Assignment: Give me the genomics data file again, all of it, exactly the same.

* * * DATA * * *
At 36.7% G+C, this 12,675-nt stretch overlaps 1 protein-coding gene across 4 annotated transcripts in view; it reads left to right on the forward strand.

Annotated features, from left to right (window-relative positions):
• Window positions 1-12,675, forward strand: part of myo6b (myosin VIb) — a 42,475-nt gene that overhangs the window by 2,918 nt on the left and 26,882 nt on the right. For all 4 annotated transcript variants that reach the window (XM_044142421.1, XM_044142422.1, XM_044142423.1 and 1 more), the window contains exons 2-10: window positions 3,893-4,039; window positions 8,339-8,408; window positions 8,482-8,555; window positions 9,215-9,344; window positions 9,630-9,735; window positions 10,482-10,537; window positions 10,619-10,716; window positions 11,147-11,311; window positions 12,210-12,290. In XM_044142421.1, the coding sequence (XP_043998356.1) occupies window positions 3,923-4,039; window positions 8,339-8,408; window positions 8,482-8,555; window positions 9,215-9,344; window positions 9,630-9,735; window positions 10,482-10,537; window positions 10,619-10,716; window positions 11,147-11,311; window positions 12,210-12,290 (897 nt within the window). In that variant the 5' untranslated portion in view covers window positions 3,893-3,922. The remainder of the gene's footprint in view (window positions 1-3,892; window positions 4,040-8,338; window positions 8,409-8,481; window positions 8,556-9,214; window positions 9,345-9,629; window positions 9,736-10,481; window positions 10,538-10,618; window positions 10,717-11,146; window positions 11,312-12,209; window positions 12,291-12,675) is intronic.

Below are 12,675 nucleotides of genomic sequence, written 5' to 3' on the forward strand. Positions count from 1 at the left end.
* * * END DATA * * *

At 36.7% G+C, this 12,675-nt stretch overlaps 1 protein-coding gene across 4 annotated transcripts in view; it reads left to right on the forward strand.

Annotated features, from left to right (window-relative positions):
• Window positions 1-12,675, forward strand: part of myo6b (myosin VIb) — a 42,475-nt gene that overhangs the window by 2,918 nt on the left and 26,882 nt on the right. For all 4 annotated transcript variants that reach the window (XM_044142421.1, XM_044142422.1, XM_044142423.1 and 1 more), the window contains exons 2-10: window positions 3,893-4,039; window positions 8,339-8,408; window positions 8,482-8,555; window positions 9,215-9,344; window positions 9,630-9,735; window positions 10,482-10,537; window positions 10,619-10,716; window positions 11,147-11,311; window positions 12,210-12,290. In XM_044142421.1, the coding sequence (XP_043998356.1) occupies window positions 3,923-4,039; window positions 8,339-8,408; window positions 8,482-8,555; window positions 9,215-9,344; window positions 9,630-9,735; window positions 10,482-10,537; window positions 10,619-10,716; window positions 11,147-11,311; window positions 12,210-12,290 (897 nt within the window). In that variant the 5' untranslated portion in view covers window positions 3,893-3,922. The remainder of the gene's footprint in view (window positions 1-3,892; window positions 4,040-8,338; window positions 8,409-8,481; window positions 8,556-9,214; window positions 9,345-9,629; window positions 9,736-10,481; window positions 10,538-10,618; window positions 10,717-11,146; window positions 11,312-12,209; window positions 12,291-12,675) is intronic.

Below are 12,675 nucleotides of genomic sequence, written 5' to 3' on the forward strand. Positions count from 1 at the left end.